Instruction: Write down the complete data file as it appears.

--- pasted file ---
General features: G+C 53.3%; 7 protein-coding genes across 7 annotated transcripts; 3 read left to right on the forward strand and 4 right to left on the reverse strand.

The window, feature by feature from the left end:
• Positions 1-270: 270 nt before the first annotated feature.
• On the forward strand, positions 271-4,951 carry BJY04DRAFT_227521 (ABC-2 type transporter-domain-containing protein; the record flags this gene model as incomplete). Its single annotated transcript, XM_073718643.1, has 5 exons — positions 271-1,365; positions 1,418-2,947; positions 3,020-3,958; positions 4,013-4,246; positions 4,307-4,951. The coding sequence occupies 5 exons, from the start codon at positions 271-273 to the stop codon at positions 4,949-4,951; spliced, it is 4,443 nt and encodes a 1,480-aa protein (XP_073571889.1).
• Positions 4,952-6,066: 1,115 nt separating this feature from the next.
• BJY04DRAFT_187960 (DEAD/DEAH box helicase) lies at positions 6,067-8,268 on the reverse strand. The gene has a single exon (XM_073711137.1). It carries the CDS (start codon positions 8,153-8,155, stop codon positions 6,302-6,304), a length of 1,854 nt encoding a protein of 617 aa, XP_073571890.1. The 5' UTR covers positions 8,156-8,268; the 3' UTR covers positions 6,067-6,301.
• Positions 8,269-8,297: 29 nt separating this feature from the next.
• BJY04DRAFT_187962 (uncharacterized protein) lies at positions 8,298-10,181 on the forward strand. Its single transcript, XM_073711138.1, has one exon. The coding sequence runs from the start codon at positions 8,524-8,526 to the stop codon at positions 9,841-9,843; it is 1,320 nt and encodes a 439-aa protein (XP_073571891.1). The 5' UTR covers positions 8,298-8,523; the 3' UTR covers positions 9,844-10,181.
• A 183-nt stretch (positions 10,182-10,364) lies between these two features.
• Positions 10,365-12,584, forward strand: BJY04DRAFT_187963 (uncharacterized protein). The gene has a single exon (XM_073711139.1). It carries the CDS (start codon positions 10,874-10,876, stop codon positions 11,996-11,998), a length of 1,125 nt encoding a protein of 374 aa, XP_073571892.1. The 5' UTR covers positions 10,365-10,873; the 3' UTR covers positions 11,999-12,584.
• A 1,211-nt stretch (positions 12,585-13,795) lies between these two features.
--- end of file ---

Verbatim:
General features: G+C 53.3%; 7 protein-coding genes across 7 annotated transcripts; 3 read left to right on the forward strand and 4 right to left on the reverse strand.

The window, feature by feature from the left end:
• Positions 1-270: 270 nt before the first annotated feature.
• On the forward strand, positions 271-4,951 carry BJY04DRAFT_227521 (ABC-2 type transporter-domain-containing protein; the record flags this gene model as incomplete). Its single annotated transcript, XM_073718643.1, has 5 exons — positions 271-1,365; positions 1,418-2,947; positions 3,020-3,958; positions 4,013-4,246; positions 4,307-4,951. The coding sequence occupies 5 exons, from the start codon at positions 271-273 to the stop codon at positions 4,949-4,951; spliced, it is 4,443 nt and encodes a 1,480-aa protein (XP_073571889.1).
• Positions 4,952-6,066: 1,115 nt separating this feature from the next.
• BJY04DRAFT_187960 (DEAD/DEAH box helicase) lies at positions 6,067-8,268 on the reverse strand. The gene has a single exon (XM_073711137.1). It carries the CDS (start codon positions 8,153-8,155, stop codon positions 6,302-6,304), a length of 1,854 nt encoding a protein of 617 aa, XP_073571890.1. The 5' UTR covers positions 8,156-8,268; the 3' UTR covers positions 6,067-6,301.
• Positions 8,269-8,297: 29 nt separating this feature from the next.
• BJY04DRAFT_187962 (uncharacterized protein) lies at positions 8,298-10,181 on the forward strand. Its single transcript, XM_073711138.1, has one exon. The coding sequence runs from the start codon at positions 8,524-8,526 to the stop codon at positions 9,841-9,843; it is 1,320 nt and encodes a 439-aa protein (XP_073571891.1). The 5' UTR covers positions 8,298-8,523; the 3' UTR covers positions 9,844-10,181.
• A 183-nt stretch (positions 10,182-10,364) lies between these two features.
• Positions 10,365-12,584, forward strand: BJY04DRAFT_187963 (uncharacterized protein). The gene has a single exon (XM_073711139.1). It carries the CDS (start codon positions 10,874-10,876, stop codon positions 11,996-11,998), a length of 1,125 nt encoding a protein of 374 aa, XP_073571892.1. The 5' UTR covers positions 10,365-10,873; the 3' UTR covers positions 11,999-12,584.
• A 1,211-nt stretch (positions 12,585-13,795) lies between these two features.